The script Tag






The <script> Tag

To accommodate the inclusion of JavaScript programs in a normal HTML document, Netscape introduced the <script> tag. By placing a <script> tag in a document, you tell the web browser to treat any lines of text following the tag as script rather than as content for the web page. This continues until a corresponding </script> tag is encountered, at which point the browser reverts to treating text as web content.

When used in a document, every script tag must include a language attribute to declare the scripting language to be used. If you're writing a script in JavaScript, you should use the attribute language="JavaScript".

Note

JavaScript has now appeared in five versions of Netscape Navigator and two versions of Microsoft Internet Explorer, plus Mozilla Firefox and Opera. This means that there are now several possible values for the language attribute. With Navigator 3, Netscape extended JavaScript to JavaScript 1.1. Netscape Navigator 4.0 added even more to JavaScript and called it JavaScript 1.2. Navigator 4.5 introduced JavaScript 1.3. Even though many browsers have been released since Netscape Navigator 4.5, the version number for JavaScript remains the same.


The Structure of a JavaScript Script

When you include any JavaScript code in an HTML document (apart from using the <script> tag), you should also follow a few other conventions:

  • As a rule, the <script> tag should be placed between the <head> and </head> tags at the start of your document, not between the <body> tags. This isn't a hard-andfast requirement (as you'll learn later), but it's a standard that you should adopt whenever possible. Because the code for your scripts won't be displayed on the web page itself, it should be included in the <head> section with all the other control and information tags, such as <title> and <meta>.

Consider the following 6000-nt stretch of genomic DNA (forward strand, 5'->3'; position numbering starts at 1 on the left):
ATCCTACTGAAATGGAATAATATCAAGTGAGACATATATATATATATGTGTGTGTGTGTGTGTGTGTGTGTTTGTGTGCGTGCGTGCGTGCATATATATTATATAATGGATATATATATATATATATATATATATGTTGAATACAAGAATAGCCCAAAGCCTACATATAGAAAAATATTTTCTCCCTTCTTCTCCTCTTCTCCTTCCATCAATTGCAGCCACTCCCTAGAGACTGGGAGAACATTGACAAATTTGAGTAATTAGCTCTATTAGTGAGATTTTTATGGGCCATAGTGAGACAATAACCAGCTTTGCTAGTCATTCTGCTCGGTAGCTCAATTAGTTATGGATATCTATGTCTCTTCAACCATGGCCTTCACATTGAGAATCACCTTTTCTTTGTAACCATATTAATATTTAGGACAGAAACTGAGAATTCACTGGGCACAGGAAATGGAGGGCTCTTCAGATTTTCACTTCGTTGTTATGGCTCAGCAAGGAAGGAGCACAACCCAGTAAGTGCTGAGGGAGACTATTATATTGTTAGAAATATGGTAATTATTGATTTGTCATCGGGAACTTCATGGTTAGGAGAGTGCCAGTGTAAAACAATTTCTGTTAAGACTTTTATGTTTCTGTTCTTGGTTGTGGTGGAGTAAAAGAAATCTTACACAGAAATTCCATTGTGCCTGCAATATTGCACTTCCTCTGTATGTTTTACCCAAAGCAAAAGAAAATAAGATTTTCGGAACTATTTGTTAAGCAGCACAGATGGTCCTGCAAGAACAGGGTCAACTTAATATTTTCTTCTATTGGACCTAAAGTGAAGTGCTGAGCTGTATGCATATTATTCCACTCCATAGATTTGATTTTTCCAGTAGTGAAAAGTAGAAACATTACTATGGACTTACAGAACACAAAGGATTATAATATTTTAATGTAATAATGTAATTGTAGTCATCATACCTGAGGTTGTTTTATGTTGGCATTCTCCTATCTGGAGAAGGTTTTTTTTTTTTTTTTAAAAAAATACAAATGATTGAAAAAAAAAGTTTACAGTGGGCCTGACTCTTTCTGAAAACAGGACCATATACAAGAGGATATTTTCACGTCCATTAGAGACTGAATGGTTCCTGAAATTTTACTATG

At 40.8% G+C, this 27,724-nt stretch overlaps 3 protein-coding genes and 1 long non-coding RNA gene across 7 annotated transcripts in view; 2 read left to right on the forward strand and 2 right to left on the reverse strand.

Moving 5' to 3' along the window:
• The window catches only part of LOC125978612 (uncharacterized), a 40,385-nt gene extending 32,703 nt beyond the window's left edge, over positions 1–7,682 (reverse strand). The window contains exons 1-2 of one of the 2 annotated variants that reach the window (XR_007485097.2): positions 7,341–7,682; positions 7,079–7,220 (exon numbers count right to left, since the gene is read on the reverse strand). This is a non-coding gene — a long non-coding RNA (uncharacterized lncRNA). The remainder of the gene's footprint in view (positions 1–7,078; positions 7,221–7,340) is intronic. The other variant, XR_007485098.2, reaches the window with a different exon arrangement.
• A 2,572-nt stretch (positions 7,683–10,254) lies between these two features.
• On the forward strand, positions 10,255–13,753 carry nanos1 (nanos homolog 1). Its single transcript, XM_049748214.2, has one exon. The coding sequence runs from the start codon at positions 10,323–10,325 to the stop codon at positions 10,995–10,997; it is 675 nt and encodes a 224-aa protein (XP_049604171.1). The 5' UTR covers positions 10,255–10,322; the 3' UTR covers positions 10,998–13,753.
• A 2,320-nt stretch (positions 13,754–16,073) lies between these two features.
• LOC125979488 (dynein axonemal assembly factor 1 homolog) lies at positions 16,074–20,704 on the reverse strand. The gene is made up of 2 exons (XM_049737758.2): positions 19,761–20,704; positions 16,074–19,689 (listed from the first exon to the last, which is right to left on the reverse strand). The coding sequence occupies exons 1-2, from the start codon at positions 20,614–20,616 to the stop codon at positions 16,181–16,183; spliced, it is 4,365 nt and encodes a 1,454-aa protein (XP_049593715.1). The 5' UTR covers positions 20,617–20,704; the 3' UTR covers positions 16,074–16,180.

• Unlike HTML, which uses the <!-- comment tag -->, comments inside JavaScript code use the // symbol at the start of a line. Any line of JavaScript code that starts with this symbol will be treated as a comment and ignored.

Taking these three points into consideration, the basic structure for including JavaScript code inside an HTML document looks like this:

<html>
<head>
<title>Test script</title>
<script language="JavaScript">
// Your JavaScript code goes here
</script>
</head>
<body>
  Your Web document goes here
</body>
</html>

The src Attribute

Besides the language attribute, the <script> tag can also include an src attribute, which allows a JavaScript script stored in a separate file to be included as part of the current web page. This option is handy if you have several web pages that use the same JavaScript code and you don't want to copy and paste the scripts into each page's code.

When used this way, the <script> tag takes the following form:

<script language="JavaScript" src="http://www.myserver.com/script.js">

In this form, script can be any relative or absolute URL, and .js is the file extension for a JavaScript file.



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